In February of 2011 the European Commission provided 7 million euros to a consortium of 25 members and collaborators in Europe, Canada, and the US to begin building and testing additional components of the GPII. (see also Cloud4all)

Prosperity4All builds on and extends the work of Cloud4all, UIITA-RERC,  Fluid/Floe and Preferences for Global Access projects in building the GPII.   In particular Prosperity4All is building the foundations for a robust evolution of the ecosystem to lower the cost to create and market new solutions (products and services) internationally.


In our global society, access to information and communication technologies and services is increasingly becoming essential for everyone, leaving those who cannot effectively access and use these technologies at risk of exclusion from education, employment, commerce, health information, and almost every other aspect of daily living and civic participation. Those at risk include those who cannot use ICT and services due to disability, low literacy, low digital-literacy or aging related barriers.

The Prosperity4All aim and objectives

Prosperity4all aims at a paradigm shift in eInclusion. It focuses on developing the infrastructure to allow a new ecosystem to grow; one that is based on self-rewarding collaboration, that can reduce redundant development, lower costs, increase market reach and penetration internationally, and create the robust cross-platform spectrum of mainstream and assistive technology based access solutions required. This will be done through a process based on true value propositions for all stakeholders and resulting in a system that can profitably serve markets as small as one, at a personally and societally affordable cost.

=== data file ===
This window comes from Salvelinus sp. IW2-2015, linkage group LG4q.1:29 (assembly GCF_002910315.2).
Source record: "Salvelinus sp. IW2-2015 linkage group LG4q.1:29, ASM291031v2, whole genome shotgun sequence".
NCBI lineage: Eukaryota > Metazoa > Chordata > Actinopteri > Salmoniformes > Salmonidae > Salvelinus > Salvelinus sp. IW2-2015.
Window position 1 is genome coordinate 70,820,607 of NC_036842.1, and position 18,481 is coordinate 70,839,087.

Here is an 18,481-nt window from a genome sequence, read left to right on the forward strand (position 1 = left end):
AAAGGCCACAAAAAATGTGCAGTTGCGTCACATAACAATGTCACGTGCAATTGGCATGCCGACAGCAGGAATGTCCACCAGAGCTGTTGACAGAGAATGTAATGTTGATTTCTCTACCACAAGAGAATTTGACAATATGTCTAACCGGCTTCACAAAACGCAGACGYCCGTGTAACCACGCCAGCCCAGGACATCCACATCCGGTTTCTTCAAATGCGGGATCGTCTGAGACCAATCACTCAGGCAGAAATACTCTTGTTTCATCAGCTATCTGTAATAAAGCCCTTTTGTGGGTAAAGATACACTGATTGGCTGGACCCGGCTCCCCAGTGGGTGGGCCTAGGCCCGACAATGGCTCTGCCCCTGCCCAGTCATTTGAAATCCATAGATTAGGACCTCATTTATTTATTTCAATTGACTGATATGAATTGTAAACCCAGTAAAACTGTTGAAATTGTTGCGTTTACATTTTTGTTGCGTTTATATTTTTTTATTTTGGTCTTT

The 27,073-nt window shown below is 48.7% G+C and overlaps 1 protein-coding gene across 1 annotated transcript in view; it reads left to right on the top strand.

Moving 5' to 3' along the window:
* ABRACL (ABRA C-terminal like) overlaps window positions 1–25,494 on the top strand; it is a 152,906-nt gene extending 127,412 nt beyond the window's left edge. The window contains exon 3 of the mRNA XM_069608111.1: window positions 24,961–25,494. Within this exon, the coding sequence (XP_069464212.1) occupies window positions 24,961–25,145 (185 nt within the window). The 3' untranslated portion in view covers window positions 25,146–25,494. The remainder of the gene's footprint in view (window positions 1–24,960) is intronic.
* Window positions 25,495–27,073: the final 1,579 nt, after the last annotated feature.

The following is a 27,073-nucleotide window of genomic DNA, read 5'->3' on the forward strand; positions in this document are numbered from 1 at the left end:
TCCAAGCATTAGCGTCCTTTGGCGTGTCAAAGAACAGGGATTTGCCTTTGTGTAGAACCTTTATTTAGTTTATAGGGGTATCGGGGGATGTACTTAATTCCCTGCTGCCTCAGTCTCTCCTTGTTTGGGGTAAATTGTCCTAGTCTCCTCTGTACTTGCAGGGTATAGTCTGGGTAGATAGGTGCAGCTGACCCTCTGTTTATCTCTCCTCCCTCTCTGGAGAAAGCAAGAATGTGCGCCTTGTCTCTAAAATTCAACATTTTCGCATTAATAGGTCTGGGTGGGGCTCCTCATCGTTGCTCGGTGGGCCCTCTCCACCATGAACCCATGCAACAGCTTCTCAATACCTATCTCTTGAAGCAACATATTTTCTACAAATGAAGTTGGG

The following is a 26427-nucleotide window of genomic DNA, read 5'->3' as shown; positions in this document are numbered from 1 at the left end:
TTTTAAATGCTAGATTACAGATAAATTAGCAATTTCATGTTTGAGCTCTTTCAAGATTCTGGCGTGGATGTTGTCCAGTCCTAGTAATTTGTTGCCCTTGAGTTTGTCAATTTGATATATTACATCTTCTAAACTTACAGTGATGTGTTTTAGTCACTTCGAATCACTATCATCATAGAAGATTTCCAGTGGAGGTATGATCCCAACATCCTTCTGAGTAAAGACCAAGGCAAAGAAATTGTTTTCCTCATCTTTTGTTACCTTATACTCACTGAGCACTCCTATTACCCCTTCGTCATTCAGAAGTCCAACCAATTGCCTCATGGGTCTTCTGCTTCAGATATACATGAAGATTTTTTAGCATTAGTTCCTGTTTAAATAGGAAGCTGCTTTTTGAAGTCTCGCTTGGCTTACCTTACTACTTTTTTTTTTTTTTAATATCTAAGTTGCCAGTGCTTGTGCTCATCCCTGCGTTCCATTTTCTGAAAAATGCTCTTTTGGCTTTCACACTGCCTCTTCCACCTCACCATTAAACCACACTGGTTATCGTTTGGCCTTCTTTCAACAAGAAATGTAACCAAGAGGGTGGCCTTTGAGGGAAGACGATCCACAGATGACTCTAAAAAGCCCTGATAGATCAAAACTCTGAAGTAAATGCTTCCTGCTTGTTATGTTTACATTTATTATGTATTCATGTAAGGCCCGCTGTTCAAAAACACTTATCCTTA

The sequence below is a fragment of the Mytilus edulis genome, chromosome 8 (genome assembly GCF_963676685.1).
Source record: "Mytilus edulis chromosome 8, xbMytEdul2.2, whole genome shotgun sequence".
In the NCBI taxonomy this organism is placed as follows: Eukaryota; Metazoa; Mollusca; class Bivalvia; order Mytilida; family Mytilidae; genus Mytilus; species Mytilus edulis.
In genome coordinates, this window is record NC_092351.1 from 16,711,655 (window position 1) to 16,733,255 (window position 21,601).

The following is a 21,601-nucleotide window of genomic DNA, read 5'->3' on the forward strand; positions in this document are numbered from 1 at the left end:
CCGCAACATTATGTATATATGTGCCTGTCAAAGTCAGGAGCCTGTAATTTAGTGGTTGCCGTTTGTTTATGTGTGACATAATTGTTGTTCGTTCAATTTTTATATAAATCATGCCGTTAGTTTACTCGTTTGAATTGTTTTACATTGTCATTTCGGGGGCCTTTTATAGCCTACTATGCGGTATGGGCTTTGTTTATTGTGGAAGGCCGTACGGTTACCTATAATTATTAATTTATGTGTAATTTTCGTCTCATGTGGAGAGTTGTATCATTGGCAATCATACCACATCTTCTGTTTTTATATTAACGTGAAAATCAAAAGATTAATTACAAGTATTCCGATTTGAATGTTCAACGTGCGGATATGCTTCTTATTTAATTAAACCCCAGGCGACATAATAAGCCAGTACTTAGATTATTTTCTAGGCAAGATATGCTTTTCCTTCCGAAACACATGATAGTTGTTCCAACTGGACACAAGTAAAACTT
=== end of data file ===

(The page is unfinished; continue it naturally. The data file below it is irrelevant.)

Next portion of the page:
Major Components of GPIIProsperity4All seeks to create the infrastructure from which a new ecosystem can grow over time that can address these problems. We have identified 14 requirements that any such ecosystem must meet. Prosperity4All is built around these requirements, with the requirements becoming the Prosperity4All long‐term vision. Prosperity4All is providing the infrastructure and building blocks necessary for reaching the following post‐project vision.

  1. Reduce costs: For developers, vendors, service delivery personnel, public access points, consumers, companies, and governments.
  2. Address the full range of users: including disabilities, literacy, digital literacy, and aging
  3. Address the tails and the tails of the tails: We can no longer ignore the tails and focus only on the larger groups where it is easier, where there is a larger market, or where there is more return on investment. We need some mechanism to shrink the “unprofitable” so that special measures are affordable to reach them.